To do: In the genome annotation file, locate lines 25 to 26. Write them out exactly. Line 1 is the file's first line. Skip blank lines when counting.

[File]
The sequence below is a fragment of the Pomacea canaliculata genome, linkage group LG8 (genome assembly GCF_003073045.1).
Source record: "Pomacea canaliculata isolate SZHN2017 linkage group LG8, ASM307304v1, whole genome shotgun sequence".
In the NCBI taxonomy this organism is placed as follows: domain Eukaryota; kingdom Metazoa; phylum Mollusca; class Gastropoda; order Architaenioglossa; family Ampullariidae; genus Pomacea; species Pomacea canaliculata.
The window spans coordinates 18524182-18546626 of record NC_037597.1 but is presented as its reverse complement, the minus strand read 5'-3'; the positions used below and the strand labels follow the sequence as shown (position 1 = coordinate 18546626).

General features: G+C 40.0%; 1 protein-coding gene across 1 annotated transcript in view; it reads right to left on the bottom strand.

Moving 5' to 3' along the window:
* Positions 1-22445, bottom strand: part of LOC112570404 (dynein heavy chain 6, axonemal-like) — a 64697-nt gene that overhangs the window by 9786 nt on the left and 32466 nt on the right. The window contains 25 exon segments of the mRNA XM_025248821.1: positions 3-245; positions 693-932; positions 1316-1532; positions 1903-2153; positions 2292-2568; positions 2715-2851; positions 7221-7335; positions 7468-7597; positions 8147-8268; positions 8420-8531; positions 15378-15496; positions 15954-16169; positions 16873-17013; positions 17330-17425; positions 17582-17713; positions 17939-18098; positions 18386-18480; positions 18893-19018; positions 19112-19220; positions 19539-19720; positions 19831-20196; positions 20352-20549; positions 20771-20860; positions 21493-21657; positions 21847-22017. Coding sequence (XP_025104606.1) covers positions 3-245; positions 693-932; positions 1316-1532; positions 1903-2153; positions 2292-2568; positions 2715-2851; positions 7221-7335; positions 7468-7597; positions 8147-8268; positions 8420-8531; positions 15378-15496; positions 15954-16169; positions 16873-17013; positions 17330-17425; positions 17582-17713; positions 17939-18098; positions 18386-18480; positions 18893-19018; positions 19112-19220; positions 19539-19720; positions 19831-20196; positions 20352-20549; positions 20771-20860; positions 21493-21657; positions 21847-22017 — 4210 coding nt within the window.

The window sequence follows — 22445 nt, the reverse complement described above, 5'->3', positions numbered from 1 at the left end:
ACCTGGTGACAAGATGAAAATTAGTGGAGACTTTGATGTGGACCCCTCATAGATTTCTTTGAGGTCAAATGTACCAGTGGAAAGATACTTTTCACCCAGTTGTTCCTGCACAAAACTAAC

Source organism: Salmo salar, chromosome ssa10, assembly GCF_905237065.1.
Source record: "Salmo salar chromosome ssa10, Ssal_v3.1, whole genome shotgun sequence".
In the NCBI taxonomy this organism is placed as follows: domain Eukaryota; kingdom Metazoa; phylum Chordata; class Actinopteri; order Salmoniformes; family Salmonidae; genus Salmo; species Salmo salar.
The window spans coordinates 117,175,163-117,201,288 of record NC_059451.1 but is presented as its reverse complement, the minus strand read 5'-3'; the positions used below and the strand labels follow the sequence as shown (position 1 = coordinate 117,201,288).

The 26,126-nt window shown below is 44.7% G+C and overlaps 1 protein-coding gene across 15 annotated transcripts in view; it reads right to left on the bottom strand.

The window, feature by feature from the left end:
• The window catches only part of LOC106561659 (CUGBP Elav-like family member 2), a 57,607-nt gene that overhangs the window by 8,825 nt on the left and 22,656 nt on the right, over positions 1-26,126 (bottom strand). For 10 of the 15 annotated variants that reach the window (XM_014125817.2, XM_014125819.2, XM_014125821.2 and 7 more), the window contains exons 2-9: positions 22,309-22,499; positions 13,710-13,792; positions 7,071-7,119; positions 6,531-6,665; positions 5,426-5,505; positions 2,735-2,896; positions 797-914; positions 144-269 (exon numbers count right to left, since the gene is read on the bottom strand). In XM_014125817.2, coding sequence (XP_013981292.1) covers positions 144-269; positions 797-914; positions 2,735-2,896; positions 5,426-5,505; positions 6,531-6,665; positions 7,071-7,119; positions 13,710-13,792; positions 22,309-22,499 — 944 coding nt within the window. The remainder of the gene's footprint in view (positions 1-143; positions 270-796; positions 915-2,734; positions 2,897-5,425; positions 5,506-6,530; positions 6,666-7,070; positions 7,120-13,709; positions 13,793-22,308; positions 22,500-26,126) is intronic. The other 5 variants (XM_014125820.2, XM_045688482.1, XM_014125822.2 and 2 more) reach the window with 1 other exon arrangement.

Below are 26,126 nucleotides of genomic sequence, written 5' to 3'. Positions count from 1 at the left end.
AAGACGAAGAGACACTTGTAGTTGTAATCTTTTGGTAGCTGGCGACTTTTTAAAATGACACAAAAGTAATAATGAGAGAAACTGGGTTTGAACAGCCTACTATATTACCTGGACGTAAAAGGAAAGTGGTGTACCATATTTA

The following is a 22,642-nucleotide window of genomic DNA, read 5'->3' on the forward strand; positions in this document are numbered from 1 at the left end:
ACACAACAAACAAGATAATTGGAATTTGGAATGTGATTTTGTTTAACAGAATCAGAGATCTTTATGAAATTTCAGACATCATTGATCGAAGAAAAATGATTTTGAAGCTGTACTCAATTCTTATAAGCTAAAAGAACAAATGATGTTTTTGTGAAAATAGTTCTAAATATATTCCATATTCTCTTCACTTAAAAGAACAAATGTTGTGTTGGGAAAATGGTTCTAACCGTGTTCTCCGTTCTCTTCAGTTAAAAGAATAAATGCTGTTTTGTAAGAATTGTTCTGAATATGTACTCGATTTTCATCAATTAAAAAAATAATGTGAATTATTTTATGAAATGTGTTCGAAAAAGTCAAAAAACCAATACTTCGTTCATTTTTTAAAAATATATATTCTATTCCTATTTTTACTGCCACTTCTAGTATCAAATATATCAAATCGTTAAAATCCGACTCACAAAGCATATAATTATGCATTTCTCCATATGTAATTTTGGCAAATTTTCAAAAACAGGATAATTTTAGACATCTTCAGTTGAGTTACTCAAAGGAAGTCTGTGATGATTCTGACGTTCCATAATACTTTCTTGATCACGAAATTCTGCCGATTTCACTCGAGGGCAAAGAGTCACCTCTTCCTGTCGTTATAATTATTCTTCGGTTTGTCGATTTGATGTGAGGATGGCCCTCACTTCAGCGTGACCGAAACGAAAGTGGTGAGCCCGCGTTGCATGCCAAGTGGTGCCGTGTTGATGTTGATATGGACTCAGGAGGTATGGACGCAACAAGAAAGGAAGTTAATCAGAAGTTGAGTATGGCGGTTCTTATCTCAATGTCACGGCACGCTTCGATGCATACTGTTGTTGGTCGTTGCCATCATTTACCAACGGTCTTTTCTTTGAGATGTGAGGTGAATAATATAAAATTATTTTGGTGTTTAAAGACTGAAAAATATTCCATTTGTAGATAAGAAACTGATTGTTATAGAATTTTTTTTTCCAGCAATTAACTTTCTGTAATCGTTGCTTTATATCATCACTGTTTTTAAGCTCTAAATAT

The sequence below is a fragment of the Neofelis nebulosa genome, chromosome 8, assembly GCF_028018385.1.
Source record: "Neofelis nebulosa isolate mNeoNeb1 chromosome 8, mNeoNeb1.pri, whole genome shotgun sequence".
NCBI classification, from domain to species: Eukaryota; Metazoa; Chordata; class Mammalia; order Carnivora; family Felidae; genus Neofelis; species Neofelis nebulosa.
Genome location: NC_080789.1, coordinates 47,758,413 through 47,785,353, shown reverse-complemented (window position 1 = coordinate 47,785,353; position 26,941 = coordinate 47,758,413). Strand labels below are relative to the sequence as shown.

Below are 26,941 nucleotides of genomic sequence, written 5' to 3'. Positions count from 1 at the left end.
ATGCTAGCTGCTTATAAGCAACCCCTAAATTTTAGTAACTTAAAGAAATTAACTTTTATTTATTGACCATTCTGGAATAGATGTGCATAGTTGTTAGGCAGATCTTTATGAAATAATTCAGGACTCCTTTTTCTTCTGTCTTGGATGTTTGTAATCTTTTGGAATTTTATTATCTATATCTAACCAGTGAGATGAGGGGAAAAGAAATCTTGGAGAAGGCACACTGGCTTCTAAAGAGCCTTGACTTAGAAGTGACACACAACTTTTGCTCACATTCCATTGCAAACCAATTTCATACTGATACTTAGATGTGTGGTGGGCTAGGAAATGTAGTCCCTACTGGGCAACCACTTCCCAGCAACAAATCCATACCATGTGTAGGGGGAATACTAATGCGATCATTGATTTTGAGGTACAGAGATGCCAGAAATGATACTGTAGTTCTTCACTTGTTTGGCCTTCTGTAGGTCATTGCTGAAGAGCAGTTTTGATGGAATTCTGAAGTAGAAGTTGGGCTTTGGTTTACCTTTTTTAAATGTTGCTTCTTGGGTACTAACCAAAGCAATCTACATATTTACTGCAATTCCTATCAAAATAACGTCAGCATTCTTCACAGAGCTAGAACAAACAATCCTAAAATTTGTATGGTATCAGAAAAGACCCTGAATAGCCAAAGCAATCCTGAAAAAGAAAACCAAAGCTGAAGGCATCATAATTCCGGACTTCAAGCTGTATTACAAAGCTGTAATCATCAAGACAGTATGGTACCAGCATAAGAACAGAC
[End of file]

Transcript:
Below are 26,941 nucleotides of genomic sequence, written 5' to 3'. Positions count from 1 at the left end.
ATGCTAGCTGCTTATAAGCAACCCCTAAATTTTAGTAACTTAAAGAAATTAACTTTTATTTATTGACCATTCTGGAATAGATGTGCATAGTTGTTAGGCAGATCTTTATGAAATAATTCAGGACTCCTTTTTCTTCTGTCTTGGATGTTTGTAATCTTTTGGAATTTTATTATCTATATCTAACCAGTGAGATGAGGGGAAAAGAAATCTTGGAGAAGGCACACTGGCTTCTAAAGAGCCTTGACTTAGAAGTGACACACAACTTTTGCTCACATTCCATTGCAAACCAATTTCATACTGATACTTAGATGTGTGGTGGGCTAGGAAATGTAGTCCCTACTGGGCAACCACTTCCCAGCAACAAATCCATACCATGTGTAGGGGGAATACTAATGCGATCATTGATTTTGAGGTACAGAGATGCCAGAAATGATACTGTAGTTCTTCACTTGTTTGGCCTTCTGTAGGTCATTGCTGAAGAGCAGTTTTGATGGAATTCTGAAGTAGAAGTTGGGCTTTGGTTTACCTTTTTTAAATGTTGCTTCTTGGGTACTAACCAAAGCAATCTACATATTTACTGCAATTCCTATCAAAATAACGTCAGCATTCTTCACAGAGCTAGAACAAACAATCCTAAAATTTGTATGGTATCAGAAAAGACCCTGAATAGCCAAAGCAATCCTGAAAAAGAAAACCAAAGCTGAAGGCATCATAATTCCGGACTTCAAGCTGTATTACAAAGCTGTAATCATCAAGACAGTATGGTACCAGCATAAGAACAGAC